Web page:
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The Dramatic Significance of Act 3.4 of Richard III

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Introduction

Dramatic Significance in Richard III Dramatic significance is used in several instances in the given extract from Act 3 Scene 4, for various purposes such as to reveal to us the true nature of Richard, foreshadow deaths and ill-fortunes in the upcoming scenes as well as develop themes that have appeared in previous scenes such as the theme of curses and prophesies. The use of diction in the first few lines contributes to the creation of dramatic significance to develop the theme of evil and the role of the supernatural in the play. Words which connote supernatural and evil powers such as "devilish", "damned" and "witchcraft" are used by Richard as he accuses people of having cursed him and hence caused harm to his body, such as his arm which he describes as a "blasted sapling withered up". Dramatic significance is also used to show irony here as Richard is portraying himself as a victim of their evil forces. However, in actual fact, Richard is the one who is evil and conspires against everyone, attempting to deceive and overthrow them. ...read more.

Middle

Also, the use of "If" in his next response to Richard gives us a clear hint of the split between them as it is evident that he doubts Richard's words. Dramatic significance is also used to foreshadow the evil that is to come. For example, when Hastings says that whoever offends Richard "deserved death", he is digging his own grave as he is unknowingly granting 'permission' for Richard to have him executed. He is unaware that Richard would soon throw accusations on him and have him killed. Hence, Hastings's death is foreshadowed. Another instance where death is foreshadowed is at the end of the extract when Hastings says that England will experience "fearful'st time to thee/That ever wretched age hath looked upon" and that his executioners Lovell and Ratcliffe "shortly shall be dead". This also highlights the theme of curses and prophesies as these curses and prophesies actually come to pass towards the end of the play when Richard and his allies get defeated. In many other cases, curses have been fulfilled but the receivers of the curses or bad omens are ignorant of them and hence are not cautious of the danger that they will face and are unable to avoid them. ...read more.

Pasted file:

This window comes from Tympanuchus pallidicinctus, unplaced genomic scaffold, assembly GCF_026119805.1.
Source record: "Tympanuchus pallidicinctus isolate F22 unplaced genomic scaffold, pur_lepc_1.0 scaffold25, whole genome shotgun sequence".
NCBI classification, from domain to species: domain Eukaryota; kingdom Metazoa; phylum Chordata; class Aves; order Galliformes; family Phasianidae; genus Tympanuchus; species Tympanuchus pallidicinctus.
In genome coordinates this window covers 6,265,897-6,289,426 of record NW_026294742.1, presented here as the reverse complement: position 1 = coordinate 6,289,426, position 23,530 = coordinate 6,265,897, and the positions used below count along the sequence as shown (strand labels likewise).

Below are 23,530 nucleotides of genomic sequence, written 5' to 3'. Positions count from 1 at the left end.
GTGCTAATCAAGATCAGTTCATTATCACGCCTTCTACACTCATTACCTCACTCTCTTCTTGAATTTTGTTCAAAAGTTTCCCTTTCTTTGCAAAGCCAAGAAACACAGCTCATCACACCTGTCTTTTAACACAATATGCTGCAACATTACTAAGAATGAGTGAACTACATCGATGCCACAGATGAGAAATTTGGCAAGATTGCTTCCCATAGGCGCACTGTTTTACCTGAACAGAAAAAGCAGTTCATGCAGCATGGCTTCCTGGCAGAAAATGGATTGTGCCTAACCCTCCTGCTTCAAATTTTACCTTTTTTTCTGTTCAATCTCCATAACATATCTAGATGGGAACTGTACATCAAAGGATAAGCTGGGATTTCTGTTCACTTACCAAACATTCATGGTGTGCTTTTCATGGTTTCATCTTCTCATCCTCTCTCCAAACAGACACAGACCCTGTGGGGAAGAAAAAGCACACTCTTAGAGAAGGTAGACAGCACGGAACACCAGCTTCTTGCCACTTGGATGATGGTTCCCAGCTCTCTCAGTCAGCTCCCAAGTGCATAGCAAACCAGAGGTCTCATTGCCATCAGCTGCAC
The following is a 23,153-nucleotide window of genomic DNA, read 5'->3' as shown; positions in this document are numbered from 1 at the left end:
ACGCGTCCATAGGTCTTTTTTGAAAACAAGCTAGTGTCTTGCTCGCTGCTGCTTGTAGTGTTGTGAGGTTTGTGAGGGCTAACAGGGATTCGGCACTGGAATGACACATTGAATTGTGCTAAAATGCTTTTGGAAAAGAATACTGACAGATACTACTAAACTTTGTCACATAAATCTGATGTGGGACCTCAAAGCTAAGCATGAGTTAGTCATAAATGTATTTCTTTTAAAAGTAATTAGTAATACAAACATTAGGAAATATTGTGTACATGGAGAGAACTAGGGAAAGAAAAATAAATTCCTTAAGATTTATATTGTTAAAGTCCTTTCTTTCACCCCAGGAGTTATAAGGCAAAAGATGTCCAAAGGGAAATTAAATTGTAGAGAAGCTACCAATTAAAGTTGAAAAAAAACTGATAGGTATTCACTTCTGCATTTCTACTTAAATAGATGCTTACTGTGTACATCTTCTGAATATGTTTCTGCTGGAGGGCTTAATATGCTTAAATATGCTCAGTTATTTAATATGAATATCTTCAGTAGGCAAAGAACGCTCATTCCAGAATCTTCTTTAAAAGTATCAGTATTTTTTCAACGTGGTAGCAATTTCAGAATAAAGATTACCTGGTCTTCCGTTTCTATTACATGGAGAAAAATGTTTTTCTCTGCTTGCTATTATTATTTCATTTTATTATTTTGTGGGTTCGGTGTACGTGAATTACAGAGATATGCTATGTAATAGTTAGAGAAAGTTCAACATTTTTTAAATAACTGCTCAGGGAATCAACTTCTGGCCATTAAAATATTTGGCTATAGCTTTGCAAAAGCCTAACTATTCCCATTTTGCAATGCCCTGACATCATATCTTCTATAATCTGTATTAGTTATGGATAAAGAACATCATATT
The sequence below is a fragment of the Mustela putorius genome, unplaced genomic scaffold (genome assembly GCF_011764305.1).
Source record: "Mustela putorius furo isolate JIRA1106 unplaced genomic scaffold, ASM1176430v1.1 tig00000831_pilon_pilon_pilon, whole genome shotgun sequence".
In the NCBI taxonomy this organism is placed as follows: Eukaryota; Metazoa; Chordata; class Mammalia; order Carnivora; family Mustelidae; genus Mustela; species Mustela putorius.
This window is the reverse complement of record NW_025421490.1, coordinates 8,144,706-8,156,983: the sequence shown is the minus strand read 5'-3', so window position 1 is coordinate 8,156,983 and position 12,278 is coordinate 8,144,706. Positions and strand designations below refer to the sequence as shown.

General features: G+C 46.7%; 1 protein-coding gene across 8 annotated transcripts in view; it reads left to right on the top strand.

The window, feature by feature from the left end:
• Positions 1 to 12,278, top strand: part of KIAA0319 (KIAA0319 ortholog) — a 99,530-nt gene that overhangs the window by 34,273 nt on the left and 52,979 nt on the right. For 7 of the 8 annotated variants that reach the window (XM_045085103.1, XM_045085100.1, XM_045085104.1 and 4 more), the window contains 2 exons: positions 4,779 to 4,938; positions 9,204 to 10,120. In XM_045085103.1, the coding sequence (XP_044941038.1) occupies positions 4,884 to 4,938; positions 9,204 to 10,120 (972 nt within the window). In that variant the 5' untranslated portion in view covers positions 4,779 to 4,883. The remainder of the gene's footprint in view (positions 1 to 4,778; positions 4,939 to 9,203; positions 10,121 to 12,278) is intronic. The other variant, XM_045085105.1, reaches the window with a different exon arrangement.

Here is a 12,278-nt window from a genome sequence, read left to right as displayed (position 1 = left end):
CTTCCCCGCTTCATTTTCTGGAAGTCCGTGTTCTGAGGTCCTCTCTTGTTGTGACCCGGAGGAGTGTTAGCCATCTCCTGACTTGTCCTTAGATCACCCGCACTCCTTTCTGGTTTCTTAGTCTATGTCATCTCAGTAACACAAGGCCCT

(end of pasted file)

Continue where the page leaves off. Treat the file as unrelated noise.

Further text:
Conclusion

Lastly the stage directions in the extract are relevant in creating dramatic significance to show Richard's forceful nature and power to control the behaviour of the noblemen and rope in their support. Firstly, he shows how easily he can call for an execution of someone by saying "Off with his head. Now by Saint Paul I/Swear...look that it be done", making it sound all religious and official. After which, he says, "The rest that love me, rise and follow me" almost as if he were threatening those who stay behind with the same ending as what he had just caused for Hastings. As a result, the stage directions in response to Richard's ending line is "Exeunt [all but] LOVELLE and RATCLIFFE, with the LORD HASTINGS", showing us that the rest do fear Richard, his power, and that they understand the danger of losing their lives. This is also felt by Hastings as he describes him as "O bloody Richard!". Hence, dramatic significance has been used effectively in the given extract to help us readers better understand the play and the message and ideas that Shakespeare is trying to convey. ...read more.

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